Sustainability is the greatest challenge of our time.  We must figure out how to tie it with profit and sell it to business, not simply as a way of ‘doing less bad’ but as an imperative to assure our collective future.  Now is the time to pause, reflect, learn from research and best practices.  Sustainability champions and practitioners must work together to advance the sustainability agenda.   How can we shift gears and turn our car around before we careen off the cliff?

  • Move from a linear view to a circular view – we must think of economies and societies as living within nature rather than separate from nature
  • Acknowledge rather than ignore natural constraints of our planet
  • Eliminate concept of ‘waste’ and disposable single use society – Recapture, reuse, close the loop
  • Dramatic changes to resource use, business models
  • Redefine how we measure and value wealth and progress
  • Business must prosper and profit while living within a sustainable model based upon NON-NEGOTIABLE principles of natural world

Sustainable enterprise of the future

Sustainability means thriving within the capacity of nature to sustain us AND continue to run her cycles. Tomorrow’s business needs to be able to prosper and profit while respecting and living within limits of those cycles.  What would define the truly sustainable enterprise of the future?

  • Doesn’t undermine the earth’s capacity to sustain us or undermine our ability to meet our needs
  • Works within the capacity of natural world –  zero waste, zero impact, zero emissions, zero carbon
  • Dramatically different business models that are restorative and by their nature make the world a better place
  • Idea of living within nature’s limits embedded into core business strategies

There is an understanding in the business world that becoming sustainable is a way to capture value for an organization.  The business case for sustainability can include mitigating risk, attracting talent, driving innovation, increasing consumer loyalty, and improving competitive advantage.  93% of CEOs say that sustainability is important to their company’s future but most admit they don’t fully know how to embed sustainability into their company.   For those CEOs, and others who share their confusion, here are some simple rules to consider:

  1. Don’t start with the present, define the destination.
  2. Plan the journey: identify gap between current reality and end goal
  3. Get started: assess what is needed for success – e.g. committed leadership, engaged employees, talent to drive innovation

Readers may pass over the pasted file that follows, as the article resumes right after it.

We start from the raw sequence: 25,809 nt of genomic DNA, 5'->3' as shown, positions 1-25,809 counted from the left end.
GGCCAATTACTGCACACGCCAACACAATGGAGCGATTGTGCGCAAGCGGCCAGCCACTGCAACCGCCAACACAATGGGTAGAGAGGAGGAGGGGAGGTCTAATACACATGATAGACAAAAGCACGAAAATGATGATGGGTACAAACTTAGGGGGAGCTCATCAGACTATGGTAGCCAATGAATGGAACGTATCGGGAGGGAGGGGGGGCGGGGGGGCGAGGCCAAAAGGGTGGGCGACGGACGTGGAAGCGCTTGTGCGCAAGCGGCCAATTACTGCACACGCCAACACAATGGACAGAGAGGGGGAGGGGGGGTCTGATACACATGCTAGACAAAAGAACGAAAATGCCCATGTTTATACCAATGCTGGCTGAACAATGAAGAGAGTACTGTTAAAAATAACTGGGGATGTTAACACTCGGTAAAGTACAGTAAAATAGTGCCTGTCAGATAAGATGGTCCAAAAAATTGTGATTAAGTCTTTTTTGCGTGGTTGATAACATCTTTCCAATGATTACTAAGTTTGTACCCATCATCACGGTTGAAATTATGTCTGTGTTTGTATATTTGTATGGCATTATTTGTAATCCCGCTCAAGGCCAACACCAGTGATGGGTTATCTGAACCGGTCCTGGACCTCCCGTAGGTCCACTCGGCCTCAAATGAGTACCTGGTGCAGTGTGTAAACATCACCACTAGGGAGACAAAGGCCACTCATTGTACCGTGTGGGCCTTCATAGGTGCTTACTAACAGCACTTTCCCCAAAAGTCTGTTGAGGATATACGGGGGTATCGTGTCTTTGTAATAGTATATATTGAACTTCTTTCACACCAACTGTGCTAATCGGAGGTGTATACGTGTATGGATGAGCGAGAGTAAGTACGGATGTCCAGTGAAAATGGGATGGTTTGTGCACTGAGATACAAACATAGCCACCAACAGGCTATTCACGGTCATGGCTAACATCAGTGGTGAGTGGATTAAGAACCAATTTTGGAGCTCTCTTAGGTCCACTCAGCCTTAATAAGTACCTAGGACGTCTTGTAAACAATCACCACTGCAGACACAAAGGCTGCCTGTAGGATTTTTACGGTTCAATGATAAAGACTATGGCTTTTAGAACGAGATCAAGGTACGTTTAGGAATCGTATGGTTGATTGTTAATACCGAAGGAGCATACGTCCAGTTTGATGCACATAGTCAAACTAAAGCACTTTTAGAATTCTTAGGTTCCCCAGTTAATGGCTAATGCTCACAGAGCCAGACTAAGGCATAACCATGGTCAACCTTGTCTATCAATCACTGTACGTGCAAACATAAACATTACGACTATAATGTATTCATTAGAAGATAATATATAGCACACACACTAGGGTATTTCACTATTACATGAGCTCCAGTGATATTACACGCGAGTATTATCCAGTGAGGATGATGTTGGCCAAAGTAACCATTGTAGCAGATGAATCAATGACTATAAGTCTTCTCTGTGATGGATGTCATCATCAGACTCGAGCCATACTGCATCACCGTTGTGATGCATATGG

4. Measure, monitor, evaluate, get better

From best practice to next practice

What does this all mean for business?  Leaders must shift from incremental change to transformational change, from best practices to next practices.  This kind of transformational approach requires leadership, commitment, creativity, innovation and unprecedented collaboration.  It is not good enough to be the same as your competitor – the sustainability imperative requires you to be better, to figure out tomorrow’s best practices, today.

Baxter challenged the audience to imagine if awards were given for progress towards sustainability rather than for being less bad:  “What if we measured the gap to sustainability rather than measuring how far we’ve come?  It would change the rules of the game overnight.”  She presented examples of companies that understand the need for a paradigm shift and have embraced transformational change.  These examples of companies that are working towards an aspirational end goal of sustainability included Interface and its concept of “Mt. Sustainability” and Nike’s “North Star” vision.

A call to action

Baxter concluded with a call to action, encouraging sustainability professionals to be true leaders, to push for the next huge leap forward, to move the business world from ‘best practice’ to ‘next practice’.  It is time to get companies to stop asking, “Based on our business plan, what should our CSR strategy be?”, and ask instead, “In light of the sustainability imperative, what should our business plan be?”

Below is the first video for TSSS  events and we apologize for any technical difficulties – we are always improving and we appreciate your feedback.  Enjoy the video!

(To make it easier to navigate, we’ve provided a summary of the contents of the video with approximate times below)

Introduction by Brad Zarnett, TSSS Founder and Director
8:40        Nelson Switzer, “5 minutes with a Sustainability expert”
18:00      Kelly Hawke Baxter
47:35     “Energy Break” where audience talks about the presentation in small groups
53:09      Audience Discussion and Q and A begins
1:18:00   Summary thoughts from Bob Willard